what we have so far is to look at motor and used the word controller incorrectly a couple times, then talked about drivers.

if you are moving a 4 ton milling machine, you do not require huge motors. the reason is that they move slow and have high ratios with gearing and threads on lead screws

if you are driving around your 2,000 watt laser at 1,200 ipm, you are not going to use an arduino

my suggestion is to get an UNO or some such, spend the $10 and get a the amazon driver and have at it.

if you are a dumpster diver, get a discarded treadmill. nice motor, nice driver, uses a simple 5k pot to adjust the speed. and you can connect a servo to the pot to isolate things if you so desire.

without knowing speed of your device it is impossible to offer advise. slow is stepper territory, high speed is industrial servo (DC motor with encoder) territory.

what we have so far is to look at motor and used the word controller incorrectly a couple times,

Oooo poor baby! Somebody pee in your corn flakes? 8)

If the jazzy motors are brushed motors, the below h-bridges might be of use.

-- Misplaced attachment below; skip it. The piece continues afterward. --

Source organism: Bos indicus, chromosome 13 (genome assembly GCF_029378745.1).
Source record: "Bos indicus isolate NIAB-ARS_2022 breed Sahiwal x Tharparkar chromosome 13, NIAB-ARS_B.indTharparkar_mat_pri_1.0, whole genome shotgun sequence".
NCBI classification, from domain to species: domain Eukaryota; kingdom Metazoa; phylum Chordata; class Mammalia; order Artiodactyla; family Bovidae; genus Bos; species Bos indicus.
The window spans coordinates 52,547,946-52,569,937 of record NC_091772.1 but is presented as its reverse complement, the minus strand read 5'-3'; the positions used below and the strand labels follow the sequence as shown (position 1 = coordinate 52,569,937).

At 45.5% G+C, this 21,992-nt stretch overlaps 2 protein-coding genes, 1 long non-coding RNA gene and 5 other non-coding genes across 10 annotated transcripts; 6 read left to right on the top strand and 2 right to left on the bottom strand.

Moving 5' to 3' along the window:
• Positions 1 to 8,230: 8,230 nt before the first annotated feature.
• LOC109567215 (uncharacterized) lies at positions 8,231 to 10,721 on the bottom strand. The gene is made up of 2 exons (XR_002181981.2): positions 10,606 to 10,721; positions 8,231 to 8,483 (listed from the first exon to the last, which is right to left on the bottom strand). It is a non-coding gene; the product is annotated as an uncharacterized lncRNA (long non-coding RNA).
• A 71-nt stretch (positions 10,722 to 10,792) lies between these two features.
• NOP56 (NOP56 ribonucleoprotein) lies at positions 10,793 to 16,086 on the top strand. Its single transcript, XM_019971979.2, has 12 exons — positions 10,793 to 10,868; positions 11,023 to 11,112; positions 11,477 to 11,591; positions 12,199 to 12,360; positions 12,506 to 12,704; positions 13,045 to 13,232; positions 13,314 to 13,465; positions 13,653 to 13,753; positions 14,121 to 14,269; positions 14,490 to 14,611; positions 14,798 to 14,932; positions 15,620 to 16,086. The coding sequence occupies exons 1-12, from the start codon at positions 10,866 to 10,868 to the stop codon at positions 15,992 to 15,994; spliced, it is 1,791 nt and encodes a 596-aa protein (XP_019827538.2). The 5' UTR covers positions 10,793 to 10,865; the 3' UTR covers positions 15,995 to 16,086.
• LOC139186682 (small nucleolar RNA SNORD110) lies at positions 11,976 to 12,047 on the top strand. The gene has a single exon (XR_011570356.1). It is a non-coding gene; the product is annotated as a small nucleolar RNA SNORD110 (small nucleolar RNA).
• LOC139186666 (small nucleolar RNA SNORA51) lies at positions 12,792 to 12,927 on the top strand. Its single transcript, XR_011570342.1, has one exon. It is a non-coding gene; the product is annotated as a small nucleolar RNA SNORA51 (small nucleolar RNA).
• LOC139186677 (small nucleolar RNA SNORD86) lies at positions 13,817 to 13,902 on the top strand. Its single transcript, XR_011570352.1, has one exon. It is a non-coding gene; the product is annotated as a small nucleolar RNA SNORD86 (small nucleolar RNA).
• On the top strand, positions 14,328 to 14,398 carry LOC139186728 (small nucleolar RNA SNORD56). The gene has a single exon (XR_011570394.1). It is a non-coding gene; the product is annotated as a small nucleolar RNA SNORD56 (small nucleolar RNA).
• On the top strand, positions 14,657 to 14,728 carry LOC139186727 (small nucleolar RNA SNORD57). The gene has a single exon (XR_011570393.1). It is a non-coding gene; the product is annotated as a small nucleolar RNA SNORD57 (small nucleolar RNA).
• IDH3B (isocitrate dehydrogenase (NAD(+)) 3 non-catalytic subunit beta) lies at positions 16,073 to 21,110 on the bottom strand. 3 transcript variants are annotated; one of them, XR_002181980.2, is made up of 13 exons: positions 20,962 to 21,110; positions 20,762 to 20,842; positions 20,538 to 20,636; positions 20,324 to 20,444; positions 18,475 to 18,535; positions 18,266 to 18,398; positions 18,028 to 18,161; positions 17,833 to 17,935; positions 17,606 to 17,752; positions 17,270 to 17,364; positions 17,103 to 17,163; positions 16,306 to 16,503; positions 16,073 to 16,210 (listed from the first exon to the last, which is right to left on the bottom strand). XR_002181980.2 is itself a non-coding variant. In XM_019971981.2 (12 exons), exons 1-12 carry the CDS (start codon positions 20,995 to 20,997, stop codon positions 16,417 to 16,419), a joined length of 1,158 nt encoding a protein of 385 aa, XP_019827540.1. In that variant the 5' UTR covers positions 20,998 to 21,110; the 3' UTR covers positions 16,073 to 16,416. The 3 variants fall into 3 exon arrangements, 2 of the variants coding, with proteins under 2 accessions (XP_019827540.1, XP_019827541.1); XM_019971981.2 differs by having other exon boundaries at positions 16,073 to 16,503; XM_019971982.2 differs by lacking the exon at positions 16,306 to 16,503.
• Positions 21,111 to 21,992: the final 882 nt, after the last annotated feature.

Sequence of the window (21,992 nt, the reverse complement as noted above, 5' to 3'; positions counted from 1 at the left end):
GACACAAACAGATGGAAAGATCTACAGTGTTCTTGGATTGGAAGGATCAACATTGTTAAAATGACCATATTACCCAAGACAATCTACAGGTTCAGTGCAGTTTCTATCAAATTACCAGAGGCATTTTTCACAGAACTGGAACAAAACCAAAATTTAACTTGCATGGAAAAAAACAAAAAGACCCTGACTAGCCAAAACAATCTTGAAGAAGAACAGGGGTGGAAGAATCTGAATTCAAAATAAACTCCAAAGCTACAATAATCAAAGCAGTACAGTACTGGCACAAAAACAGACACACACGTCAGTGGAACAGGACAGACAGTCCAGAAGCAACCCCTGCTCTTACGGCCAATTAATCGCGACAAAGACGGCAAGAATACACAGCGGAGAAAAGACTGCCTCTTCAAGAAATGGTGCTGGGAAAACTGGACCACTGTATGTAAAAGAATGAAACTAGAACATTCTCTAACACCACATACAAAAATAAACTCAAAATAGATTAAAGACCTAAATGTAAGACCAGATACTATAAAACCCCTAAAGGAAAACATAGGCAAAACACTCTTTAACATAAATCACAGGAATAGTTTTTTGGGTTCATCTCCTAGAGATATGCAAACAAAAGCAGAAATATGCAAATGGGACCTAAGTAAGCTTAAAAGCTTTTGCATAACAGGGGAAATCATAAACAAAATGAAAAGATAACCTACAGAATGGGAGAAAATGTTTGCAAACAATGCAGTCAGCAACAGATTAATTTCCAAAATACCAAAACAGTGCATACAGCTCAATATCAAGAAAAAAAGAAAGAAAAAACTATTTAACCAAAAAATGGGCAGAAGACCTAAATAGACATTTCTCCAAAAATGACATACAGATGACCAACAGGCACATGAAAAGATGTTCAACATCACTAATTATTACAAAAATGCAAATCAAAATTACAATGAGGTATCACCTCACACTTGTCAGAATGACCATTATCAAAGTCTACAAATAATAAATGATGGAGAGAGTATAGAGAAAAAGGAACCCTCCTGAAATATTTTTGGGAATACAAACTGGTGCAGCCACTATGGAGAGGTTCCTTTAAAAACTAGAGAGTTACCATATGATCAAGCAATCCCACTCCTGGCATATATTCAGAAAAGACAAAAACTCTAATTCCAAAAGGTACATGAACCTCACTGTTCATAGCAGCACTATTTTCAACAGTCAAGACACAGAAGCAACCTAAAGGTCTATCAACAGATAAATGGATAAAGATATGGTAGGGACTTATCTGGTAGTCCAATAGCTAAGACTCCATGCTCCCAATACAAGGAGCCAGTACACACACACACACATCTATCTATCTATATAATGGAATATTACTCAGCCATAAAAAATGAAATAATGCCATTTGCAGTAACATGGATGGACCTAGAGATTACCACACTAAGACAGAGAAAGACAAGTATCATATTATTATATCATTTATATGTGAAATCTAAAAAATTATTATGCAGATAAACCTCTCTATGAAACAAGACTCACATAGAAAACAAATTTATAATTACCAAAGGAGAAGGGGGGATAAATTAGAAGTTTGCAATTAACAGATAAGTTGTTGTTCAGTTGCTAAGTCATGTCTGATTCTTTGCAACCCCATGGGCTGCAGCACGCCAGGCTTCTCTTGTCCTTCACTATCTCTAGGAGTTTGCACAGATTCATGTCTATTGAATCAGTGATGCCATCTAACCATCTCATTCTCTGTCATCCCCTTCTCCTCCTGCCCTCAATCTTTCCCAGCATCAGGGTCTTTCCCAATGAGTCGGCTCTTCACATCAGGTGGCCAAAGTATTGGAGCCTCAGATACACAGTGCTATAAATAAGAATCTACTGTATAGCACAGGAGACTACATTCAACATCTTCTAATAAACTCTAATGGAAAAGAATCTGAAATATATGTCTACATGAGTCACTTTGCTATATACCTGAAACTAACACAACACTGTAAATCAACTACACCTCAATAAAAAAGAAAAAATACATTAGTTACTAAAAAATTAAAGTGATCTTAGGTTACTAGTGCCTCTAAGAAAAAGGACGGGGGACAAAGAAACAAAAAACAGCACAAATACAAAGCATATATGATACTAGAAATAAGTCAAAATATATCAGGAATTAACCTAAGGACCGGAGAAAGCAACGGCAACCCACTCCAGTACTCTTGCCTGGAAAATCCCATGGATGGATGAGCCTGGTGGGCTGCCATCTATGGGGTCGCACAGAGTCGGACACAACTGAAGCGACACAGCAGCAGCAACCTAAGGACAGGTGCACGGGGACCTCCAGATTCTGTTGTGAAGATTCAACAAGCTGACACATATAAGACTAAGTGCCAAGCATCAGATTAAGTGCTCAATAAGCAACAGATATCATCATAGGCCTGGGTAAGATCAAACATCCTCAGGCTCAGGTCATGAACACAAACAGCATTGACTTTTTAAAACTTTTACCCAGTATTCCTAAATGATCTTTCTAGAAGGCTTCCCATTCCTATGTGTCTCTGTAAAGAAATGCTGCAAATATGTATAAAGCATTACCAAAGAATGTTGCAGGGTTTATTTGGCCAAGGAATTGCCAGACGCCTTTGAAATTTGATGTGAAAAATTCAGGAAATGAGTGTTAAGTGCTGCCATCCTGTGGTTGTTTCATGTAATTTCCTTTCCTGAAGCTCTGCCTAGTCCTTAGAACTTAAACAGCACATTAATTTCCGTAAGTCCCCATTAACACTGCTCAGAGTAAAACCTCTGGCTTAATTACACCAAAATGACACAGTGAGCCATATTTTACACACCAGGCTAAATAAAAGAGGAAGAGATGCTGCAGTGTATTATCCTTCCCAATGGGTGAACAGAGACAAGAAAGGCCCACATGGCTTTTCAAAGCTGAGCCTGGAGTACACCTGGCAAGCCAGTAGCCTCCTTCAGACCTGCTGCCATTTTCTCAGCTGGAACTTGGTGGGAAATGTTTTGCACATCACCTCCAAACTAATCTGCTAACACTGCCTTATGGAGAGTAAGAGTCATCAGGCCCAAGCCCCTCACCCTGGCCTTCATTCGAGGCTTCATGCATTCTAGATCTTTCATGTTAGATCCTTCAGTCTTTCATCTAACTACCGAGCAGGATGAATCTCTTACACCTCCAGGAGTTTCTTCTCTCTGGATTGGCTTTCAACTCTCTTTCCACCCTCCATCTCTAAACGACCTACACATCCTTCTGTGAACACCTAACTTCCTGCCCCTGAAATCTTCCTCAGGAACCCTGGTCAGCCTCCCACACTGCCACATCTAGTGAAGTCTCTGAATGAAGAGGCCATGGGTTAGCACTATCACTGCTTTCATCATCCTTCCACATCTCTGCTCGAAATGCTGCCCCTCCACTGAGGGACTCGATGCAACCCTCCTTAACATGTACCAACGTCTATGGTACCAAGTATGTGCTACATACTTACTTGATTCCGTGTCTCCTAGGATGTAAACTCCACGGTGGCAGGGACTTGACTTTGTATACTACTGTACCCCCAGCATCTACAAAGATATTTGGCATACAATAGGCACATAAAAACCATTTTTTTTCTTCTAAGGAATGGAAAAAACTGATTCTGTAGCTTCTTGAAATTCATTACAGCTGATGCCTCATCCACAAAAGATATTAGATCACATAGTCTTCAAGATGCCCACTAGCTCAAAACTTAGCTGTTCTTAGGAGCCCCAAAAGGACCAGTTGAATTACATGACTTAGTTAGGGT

http://www.ebay.com/sch/sis.html?_nkw=New%20Double%20BTS7960B%2043A%20Motor%20Driver%20High%20power%20module%20smart%20car%20driver%20Arduino&_itemId=251251497215

http://www.ebay.com/itm/Double-BTS7960B-H-bridge-68A-Motor-Driver-Module-For-Smart-Car-Arduino-/170917911112?pt=LH_DefaultDomain_0&hash=item27cb805a48

http://www.ebay.com/itm/DC-15-24V-40A-Brush-Motor-Driver-Module-Drive-Board-80A-Max-For-Arduino-/180980510643?pt=LH_DefaultDomain_0&hash=item2a23476fb3

Wow, thanks for the fast replies!

dave-in-nj: that is NOT a controller. it is a driver.

your arduino is the controller.

Good to know!

mechatron: I'm thinking about using optocouplers to prevent my Arduino board from getting harmed by an excessive voltage. I have not started yet but thinking about it.

This may be useful. I'll do some research and see if that will help. I definitally need to prevent excessive voltage going to the arduino board, since I need to release the electromagnetic breaks that are built into the motor, and have read it can cause a ton of voltage to surge though the system.